Anna Maria Mozart
She was born in St. Gilgen, Archbishopric of Salzburg, to Eva Rosina (1681–1755) and Wolfgang Nicolaus Pertl (1667–1724), deputy prefect of Hildenstein. Nicolaus had a university degree in jurisprudence from the Benedictine University in Salzburg and held many positions of responsibility, including district superintendent in St. Andrae. He was apparently a skilled musician. He suffered a severe illness in 1714 and had to change positions to one with a relatively small salary as deputy superintendent of Hüttenstein. During the last portion of his life, he fell deeply into debt, and he died 7 March 1724.
Nicolaus's possessions were liquidated to help pay the debt, and his remaining family (Anna Maria's mother and her older sister Maria Rosina, born 24 August 1719) lapsed into poverty. They moved to Salzburg, not far away, and lived on a charity pension of just eight (later nine) florins per month, perhaps supplemented by low-level employment. Anna Maria's older sister died in 1728, aged nine. Anna Maria herself was not well when she was young: legal documents from the time describe her as "constantly ill" (1733) and "the constantly ill bedridden daughter" (1739).
Marriage and childrenEdit
She married Leopold Mozart in Salzburg in 1747; Abert writes, "the two were regarded at the time as the handsomest couple in Salzburg." The couple moved (perhaps with Anna Maria's mother) into an apartment on the third floor of Getreidegasse 9. Their landlord was Lorenz Hagenauer, who was a close friend of Leopold's, and a frequent correspondent on the family's later travels.
The Mozarts had seven children, of whom only two survived infancy:
- Johann Leopold Joachim (18 August 1748 – 2 February 1749)
- Maria Anna Cordula (18 June 1749 – 24 June 1749)
- Maria Anna Nepomucena Walpurgis (13 May 1750 – 29 July 1750)
- Maria Anna Walburga Ignatia (30 July 1751 – 29 October 1829)
- Johann Karl Amadeus (4 November 1752 – 2 February 1753)
- Maria Crescentia Francisca de Paula (9 May 1754 – 27 June 1754)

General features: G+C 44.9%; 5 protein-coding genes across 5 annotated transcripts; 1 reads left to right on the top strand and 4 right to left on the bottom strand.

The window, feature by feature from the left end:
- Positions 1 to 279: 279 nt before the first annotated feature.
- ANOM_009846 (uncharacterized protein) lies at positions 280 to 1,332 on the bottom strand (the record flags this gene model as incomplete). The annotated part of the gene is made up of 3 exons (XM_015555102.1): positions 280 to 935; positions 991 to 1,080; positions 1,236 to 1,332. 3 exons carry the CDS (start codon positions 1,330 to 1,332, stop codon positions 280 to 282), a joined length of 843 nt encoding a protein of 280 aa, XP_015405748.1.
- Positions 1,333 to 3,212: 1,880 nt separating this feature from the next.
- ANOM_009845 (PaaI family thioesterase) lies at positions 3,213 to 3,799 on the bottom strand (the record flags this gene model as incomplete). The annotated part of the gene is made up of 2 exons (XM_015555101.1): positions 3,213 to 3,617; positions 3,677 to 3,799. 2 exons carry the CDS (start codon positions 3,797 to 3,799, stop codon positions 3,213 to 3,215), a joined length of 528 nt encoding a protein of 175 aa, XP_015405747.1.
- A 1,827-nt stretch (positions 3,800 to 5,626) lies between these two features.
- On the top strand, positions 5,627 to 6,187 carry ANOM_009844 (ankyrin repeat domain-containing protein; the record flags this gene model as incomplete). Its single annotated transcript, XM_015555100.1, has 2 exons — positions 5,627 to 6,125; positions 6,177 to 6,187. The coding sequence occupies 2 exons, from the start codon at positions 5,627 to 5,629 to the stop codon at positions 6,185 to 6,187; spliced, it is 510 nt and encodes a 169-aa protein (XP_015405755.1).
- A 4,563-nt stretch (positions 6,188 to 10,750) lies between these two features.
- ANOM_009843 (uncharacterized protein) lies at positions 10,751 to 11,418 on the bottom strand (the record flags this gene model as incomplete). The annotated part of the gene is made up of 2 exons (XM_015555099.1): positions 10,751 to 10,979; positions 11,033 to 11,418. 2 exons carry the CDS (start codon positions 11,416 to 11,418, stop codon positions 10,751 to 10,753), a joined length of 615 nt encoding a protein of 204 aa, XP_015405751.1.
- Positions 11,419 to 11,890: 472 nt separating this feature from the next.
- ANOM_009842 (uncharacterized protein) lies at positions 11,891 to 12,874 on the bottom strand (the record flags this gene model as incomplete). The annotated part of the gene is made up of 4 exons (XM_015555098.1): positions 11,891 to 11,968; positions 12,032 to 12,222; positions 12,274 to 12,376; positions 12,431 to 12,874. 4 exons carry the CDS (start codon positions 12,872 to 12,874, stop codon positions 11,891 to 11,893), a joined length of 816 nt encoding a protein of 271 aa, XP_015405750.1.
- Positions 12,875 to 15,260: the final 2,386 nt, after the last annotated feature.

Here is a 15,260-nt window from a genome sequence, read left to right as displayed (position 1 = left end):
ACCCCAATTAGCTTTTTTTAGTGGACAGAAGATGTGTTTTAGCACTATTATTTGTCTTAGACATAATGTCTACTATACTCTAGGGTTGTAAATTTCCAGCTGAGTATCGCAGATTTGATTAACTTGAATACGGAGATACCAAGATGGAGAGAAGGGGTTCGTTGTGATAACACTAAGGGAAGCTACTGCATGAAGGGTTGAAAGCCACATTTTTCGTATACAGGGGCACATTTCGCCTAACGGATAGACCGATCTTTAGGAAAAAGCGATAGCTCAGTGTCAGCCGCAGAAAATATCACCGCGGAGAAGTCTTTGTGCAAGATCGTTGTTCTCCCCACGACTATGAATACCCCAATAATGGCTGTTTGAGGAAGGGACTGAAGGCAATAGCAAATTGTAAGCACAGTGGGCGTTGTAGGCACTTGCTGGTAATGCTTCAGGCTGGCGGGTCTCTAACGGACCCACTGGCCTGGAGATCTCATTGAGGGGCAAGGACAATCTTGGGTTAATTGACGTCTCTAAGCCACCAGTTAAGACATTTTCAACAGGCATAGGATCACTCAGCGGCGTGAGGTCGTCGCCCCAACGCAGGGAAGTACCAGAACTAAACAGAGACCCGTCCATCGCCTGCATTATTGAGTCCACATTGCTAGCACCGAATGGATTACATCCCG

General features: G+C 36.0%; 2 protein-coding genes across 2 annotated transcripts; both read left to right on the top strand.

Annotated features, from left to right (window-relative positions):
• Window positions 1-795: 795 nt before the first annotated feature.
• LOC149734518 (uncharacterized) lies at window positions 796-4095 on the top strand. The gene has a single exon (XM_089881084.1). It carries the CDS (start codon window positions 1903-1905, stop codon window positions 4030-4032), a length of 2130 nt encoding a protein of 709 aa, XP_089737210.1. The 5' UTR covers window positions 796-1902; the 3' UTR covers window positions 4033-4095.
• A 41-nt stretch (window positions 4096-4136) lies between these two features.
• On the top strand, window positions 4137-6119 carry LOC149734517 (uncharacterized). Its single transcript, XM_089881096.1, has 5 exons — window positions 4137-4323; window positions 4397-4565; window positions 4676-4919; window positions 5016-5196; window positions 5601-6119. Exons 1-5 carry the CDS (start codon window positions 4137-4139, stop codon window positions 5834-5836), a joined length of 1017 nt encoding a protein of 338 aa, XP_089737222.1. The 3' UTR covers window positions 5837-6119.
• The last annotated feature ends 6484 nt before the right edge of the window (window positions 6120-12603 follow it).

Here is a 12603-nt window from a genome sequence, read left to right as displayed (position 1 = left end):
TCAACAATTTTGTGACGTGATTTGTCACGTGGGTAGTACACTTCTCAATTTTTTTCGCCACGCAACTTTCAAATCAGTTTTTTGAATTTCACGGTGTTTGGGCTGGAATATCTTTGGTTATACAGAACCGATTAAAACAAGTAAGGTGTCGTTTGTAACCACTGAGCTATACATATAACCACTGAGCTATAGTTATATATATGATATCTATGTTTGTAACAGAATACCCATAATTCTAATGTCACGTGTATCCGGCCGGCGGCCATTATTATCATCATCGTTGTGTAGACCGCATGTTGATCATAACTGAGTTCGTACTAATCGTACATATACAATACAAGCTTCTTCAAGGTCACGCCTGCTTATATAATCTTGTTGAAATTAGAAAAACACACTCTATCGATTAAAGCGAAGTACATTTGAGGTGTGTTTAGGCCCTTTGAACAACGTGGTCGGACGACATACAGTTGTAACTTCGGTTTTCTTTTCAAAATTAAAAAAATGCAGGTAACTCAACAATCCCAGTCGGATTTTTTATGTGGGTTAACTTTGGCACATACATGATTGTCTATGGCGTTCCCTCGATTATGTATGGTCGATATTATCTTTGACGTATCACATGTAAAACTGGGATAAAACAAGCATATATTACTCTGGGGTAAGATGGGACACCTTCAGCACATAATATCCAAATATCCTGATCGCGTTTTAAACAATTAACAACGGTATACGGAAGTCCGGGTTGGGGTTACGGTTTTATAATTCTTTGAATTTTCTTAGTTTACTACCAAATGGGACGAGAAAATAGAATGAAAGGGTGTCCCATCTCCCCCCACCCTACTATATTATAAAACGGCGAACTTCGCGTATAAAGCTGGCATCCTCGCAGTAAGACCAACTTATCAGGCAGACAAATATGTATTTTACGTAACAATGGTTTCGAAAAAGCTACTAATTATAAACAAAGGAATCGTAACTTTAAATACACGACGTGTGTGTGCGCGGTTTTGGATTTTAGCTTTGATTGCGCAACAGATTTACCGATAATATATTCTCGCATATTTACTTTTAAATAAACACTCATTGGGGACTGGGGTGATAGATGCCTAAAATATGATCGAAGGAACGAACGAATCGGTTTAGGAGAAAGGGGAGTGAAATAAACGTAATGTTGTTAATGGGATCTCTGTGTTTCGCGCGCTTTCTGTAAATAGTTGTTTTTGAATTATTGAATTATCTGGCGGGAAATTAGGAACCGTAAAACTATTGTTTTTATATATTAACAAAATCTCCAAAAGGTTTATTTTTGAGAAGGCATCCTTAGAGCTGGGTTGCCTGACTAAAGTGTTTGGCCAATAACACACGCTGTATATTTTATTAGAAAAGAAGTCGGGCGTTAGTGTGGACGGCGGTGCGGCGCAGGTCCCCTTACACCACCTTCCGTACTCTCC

- Johann Chrysostomus Wolfgang Amadeus (27 January 1756 – 5 December 1791)
The two surviving children achieved fame. The daughter Maria Anna was called "Nannerl" as a child. She was a talented musician who performed with her brother on tour, but whose later life was very limited in its experiences and possibilities. The son, Wolfgang Amadeus, born 27 January 1756, achieved distinction first as a child prodigy, later as one of the most celebrated of all composers.
Assessing the evidence of the surviving letters, Abert writes of her role as spouse: "she understood her husband's phlegmatic and painfully conscientious nature and did all she could to spare him the numerous troubles and worries that stemmed from it, a task that cannot have been easy, given his perpetual mistrust, and there is no doubt that she will have drawn a veil over many an unpleasant incident not merely out of prudence, but also from fear. She was utterly devoted to him and willingly submitted to the strict regime to which he inevitably and unquestioningly subjected her." Concerning Anna Maria as a mother, he says, "It was a pure and healthy spirit that reigned in the Mozart household... and Anna Maria must take much of the credit for this. Above all, she was a true mother to her children, who invariably sought refuge with her when their father's strict hand weighed unduly heavily upon them. Wolfgang loved and admired her to distraction." The letters record that Anna Maria participated with zest in the family's tendency toward scatological humor, a tendency seen more strongly in Wolfgang; see Mozart and scatology.
Anna Maria went on the series of tours (1762–1768) through Europe, during which the two children were exhibited as prodigies. She unwillingly remained in Salzburg with Nannerl during the tours of Italy that Wolfgang and Leopold took during 1769–1773. In 1777, she accompanied the now-adult Wolfgang (again unwillingly) on a job-hunting tour that took him to Augsburg, Mannheim, and Paris.
- Solomon 1995, pp. 35–36
- Abert (2007:18)
- "Maria Anna Pertl", Genealogical database by Daniel de Rauglaudre. (retrieved 14 June 2012)
- Mozart Day by Day: 1748, Mozarteum
- Mozart Day by Day: 1749, Mozarteum
- Mozart Day by Day: 1750, Mozarteum
- Mozart Day by Day: 1752, Mozarteum
- Mozart Day by Day: 1753, Mozarteum
- Mozart Day by Day: 1754, Mozarteum
- Solomon 1995, p. 37
- Both quotations from Abert (2007:18)
- Solomon 1995, pp. 90–91
- Solomon 1995, p. 179. From Mannheim she wrote Leopold telling him she was too old to take such a long journey.
- Solomon 1995, p. 181